Ariel Stieben, left, and her mother, Kelly Pense hold signs backing Sen. Rand Paul, (R-Ky.) during a rally in Seattle's Town Hall on Wednesday, Aug. 26, 2015. (Steve Ringman/The Seattle Times via AP) (Steve Ringman/AP)

SPOKANE, Wa. – Rand Paul was 2,487 miles away from the Beltway journalists who had written off his campaign, and he was loving it.

A riverfront hotel ballroom had filled early, latecomers grabbing chairs from the hallway to add more rows. Seven hundred people stood for a prayer, then the Pledge of Allegiance, then the Star-Spangled Banner, then for two amen-filled endorsements from local legislators, then a video message from the senator’s wife Kelley — and then, finally, for Rand Paul.

“Looks like the liberty movement is alive and well and packing itself into the room!” said Paul.

He wore a dress shirt and tie atop jeans and cowboy boots, his uniform for the week. He delivered a 34-minute speech, touching on everything from the Middle East to land rights to racial sentencing disparities to a rival with “orange hair” – Donald Trump – who benefited from eminent domain. “If I’m president, there’ll be no incident of anyone having their private property taken and given to another owner,” said Paul. Only one line drew louder applause: The one about defunding Planned Parenthood.

Paul’s five-day run was taking him through Western states far from the key battlefields of 2016, drawing him out on issues that don’t resonate in Iowa and New Hampshire. That played to Paul’s strengths. He was far more comfortable whaling on the feds for owning so much Idaho land than he was gabbing about Iowa ethanol. His stump speech, peppered with stories of lives ruined by bureaucrats, was tailor-made for people who wore hunting gear downtown or kept legal marijuana prescriptions in their hemp wallets.

As other candidates headed to Iowa, New Hampshire and South Carolina, Rand Paul, here in Idaho, made a swing of Western states this week. (Kyle Green/Idaho Statesman via AP) (Kyle Green/AP)

Yet Donald Trump’s speeches were running live on cable news; Paul was covered only by local media and The Washington Post. The discrepancy was felt most in Fairbanks, Alaska, where Paul spoke to around 350 people in one room while the hotel turned up the Trump speech – covered live by CNN — in another.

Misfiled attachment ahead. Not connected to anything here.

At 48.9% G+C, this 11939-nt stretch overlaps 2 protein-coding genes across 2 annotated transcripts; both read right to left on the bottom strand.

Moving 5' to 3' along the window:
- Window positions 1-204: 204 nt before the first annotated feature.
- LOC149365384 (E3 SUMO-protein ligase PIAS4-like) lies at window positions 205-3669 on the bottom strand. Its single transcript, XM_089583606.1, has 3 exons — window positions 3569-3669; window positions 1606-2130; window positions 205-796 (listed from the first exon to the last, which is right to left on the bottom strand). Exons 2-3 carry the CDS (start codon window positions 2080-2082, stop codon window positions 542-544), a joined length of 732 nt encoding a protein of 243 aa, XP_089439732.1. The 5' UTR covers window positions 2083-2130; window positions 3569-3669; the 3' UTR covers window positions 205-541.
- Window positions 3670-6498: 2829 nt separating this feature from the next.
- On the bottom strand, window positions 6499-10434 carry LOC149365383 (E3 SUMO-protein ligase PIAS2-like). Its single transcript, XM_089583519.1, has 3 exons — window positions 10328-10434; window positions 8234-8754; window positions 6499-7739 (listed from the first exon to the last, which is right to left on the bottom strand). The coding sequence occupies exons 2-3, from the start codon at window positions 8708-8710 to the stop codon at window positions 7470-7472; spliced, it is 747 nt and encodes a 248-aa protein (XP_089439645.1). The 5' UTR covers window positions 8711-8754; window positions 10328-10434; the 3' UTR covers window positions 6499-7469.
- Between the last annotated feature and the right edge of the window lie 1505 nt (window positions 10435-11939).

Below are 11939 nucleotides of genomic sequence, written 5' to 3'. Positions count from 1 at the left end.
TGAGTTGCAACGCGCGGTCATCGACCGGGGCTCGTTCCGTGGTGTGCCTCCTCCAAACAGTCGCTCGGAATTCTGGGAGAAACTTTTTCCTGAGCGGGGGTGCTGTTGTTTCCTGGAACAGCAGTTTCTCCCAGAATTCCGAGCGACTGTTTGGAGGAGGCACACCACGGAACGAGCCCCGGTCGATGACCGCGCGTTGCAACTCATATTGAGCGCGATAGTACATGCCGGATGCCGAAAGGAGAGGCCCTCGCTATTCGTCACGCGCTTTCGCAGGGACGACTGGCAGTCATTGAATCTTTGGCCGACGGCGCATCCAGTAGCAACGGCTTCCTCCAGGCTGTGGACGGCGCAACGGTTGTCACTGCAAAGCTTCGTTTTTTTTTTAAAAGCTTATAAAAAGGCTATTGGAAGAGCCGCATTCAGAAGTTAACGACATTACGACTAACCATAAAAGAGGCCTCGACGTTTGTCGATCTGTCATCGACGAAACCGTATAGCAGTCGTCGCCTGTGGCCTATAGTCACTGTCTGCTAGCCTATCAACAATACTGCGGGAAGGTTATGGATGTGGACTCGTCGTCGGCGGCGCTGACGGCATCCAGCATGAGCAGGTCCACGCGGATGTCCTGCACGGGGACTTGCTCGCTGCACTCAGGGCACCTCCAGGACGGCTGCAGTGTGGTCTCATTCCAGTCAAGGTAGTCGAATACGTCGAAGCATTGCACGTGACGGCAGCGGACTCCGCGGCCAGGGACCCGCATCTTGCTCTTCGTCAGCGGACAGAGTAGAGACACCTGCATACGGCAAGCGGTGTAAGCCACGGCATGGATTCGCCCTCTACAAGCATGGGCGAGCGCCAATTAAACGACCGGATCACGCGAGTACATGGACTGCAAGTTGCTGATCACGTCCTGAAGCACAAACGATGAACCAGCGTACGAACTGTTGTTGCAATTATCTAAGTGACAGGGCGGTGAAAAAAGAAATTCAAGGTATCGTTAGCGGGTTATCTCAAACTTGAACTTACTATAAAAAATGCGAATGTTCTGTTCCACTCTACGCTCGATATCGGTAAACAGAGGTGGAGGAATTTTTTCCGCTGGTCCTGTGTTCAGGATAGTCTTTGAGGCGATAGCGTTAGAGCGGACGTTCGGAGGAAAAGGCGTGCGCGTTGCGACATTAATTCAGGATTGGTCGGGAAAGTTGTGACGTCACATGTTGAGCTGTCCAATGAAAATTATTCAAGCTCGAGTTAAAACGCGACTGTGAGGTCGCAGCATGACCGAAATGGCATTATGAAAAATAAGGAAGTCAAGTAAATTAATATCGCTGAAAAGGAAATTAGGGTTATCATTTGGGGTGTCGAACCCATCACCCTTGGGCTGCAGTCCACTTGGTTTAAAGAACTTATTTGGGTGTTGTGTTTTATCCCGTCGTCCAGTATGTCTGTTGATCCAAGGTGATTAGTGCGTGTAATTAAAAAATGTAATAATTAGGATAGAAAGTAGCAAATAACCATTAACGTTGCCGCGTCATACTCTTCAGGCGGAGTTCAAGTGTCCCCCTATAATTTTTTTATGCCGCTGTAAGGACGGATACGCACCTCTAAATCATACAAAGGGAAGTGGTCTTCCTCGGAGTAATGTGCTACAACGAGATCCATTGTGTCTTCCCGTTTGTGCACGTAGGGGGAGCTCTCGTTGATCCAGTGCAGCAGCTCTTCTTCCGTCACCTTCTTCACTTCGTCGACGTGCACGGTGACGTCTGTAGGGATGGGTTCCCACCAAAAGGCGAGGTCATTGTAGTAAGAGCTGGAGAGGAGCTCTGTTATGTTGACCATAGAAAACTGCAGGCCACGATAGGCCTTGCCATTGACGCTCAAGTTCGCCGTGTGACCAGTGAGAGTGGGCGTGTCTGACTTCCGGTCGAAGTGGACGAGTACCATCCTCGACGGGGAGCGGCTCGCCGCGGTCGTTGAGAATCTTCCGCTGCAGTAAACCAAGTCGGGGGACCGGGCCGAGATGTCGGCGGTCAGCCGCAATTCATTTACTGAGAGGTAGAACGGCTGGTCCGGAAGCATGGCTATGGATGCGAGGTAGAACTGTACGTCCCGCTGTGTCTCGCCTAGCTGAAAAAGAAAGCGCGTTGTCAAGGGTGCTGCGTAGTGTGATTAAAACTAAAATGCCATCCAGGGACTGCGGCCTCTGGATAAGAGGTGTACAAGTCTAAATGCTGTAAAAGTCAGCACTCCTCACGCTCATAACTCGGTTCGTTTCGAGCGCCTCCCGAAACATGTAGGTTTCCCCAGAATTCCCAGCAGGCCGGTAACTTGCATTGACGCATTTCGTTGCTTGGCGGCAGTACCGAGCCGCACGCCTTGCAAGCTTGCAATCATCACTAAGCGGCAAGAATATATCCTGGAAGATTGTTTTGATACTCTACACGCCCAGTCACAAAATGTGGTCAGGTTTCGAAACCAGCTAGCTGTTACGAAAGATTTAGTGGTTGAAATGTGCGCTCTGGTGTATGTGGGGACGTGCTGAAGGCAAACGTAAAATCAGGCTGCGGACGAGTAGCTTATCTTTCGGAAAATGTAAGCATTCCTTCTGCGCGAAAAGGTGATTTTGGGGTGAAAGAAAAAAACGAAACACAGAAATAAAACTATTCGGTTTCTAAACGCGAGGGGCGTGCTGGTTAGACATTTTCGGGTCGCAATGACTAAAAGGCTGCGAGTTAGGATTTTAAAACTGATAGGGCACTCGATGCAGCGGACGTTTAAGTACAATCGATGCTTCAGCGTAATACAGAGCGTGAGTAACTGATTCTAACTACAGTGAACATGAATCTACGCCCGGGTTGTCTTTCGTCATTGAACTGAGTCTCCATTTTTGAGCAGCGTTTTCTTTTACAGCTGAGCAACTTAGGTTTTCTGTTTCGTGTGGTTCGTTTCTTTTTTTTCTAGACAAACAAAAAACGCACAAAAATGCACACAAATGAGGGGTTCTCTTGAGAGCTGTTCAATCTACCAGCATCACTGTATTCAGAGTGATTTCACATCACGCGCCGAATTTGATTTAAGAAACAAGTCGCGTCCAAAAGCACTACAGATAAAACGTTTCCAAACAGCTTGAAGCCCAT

None of that affected Paul’s strategy. He was barnstorming the West because its Republican voters would cast votes in March 2016. Each of them had a large cache of delegates, and no one else was campaigning for them. In 2012, New Hampshire would send 12 delegates to the next Republican convention. Alaska, where only 14,130 people participated in the caucuses, would send 27 delegates.

“It is easier to organize caucuses,” Paul said in an interview on the small and noisy plane from Anchorage to Fairbanks. “They’re smaller than primaries. Those who are better organized will do better in caucuses.” The focus on these March contests would take Paul to Idaho, Wyoming, Utah, Vermont and Maine.

The tactic was devised by his father, former Texas Rep. Ron Paul. In his 2008 and 2012 runs for the Republican nomination, the elder Paul put up some of his best numbers in those states. Rural, libertarian-minded white voters emerged, and stuck around, with Paul backers taking over some of the local Republican organizations. The “liberty movement” out West and in the rural Northeast was not lining up behind Paul like he expected – but who else had a potential base like that?

“My dad did excite a whole generation of new people who came into the Republican Party,” said Rand Paul. “It was extraordinary what he did. You can look at the glass full or half empty, and I choose to look at it half full. He started a movement.”

Polling has been sparse or nonexistent in the states that will hold mid-March caucuses, despite the fact that they hosted some of 2008’s and 2012’s biggest upsets. President Obama’s campaign flooded Western caucuses to gain a delegate advantage that Hillary Clinton never overcame. Former Pennsylvania senator Rick Santorum won third place or worse first four contests after Iowa. He only became a threat to Mitt Romney after he took the Colorado and Minnesota caucuses.

Paul, who is currently polling in the low single digits, is hoping that sleepy front-runners and passionate local support will let him repeat history. Interviews with local Republicans suggested only a few campaigns had engaged so far. Only Sen. Marco Rubio (R-Fla.) has an Alaska chairman. Only Sen. Ted Cruz (R-Tex.) has also campaigned in Wyoming.

Sen. Rand Paul, (R-Ky.), who announced he's running for president in 2016, is known for his belief in limited government. Here his take on Obamacare, the Constitution and more, in his own words. (Julie Percha/The Washington Post)

“The model is what we’re doing in the SEC primaries in the South,” said Cruz spokesman Rick Tyler, referring to the bloc of Southern states that will vote on March 1. “We’ve done more extensive travel than anyone else there; we’ve got 186 leaders backing us in Southern states. The idea that you can go and win one of the early three states and just hope to cash in on that and convert it in terms of momentum and money in March has never worked out. You need to build long before that.”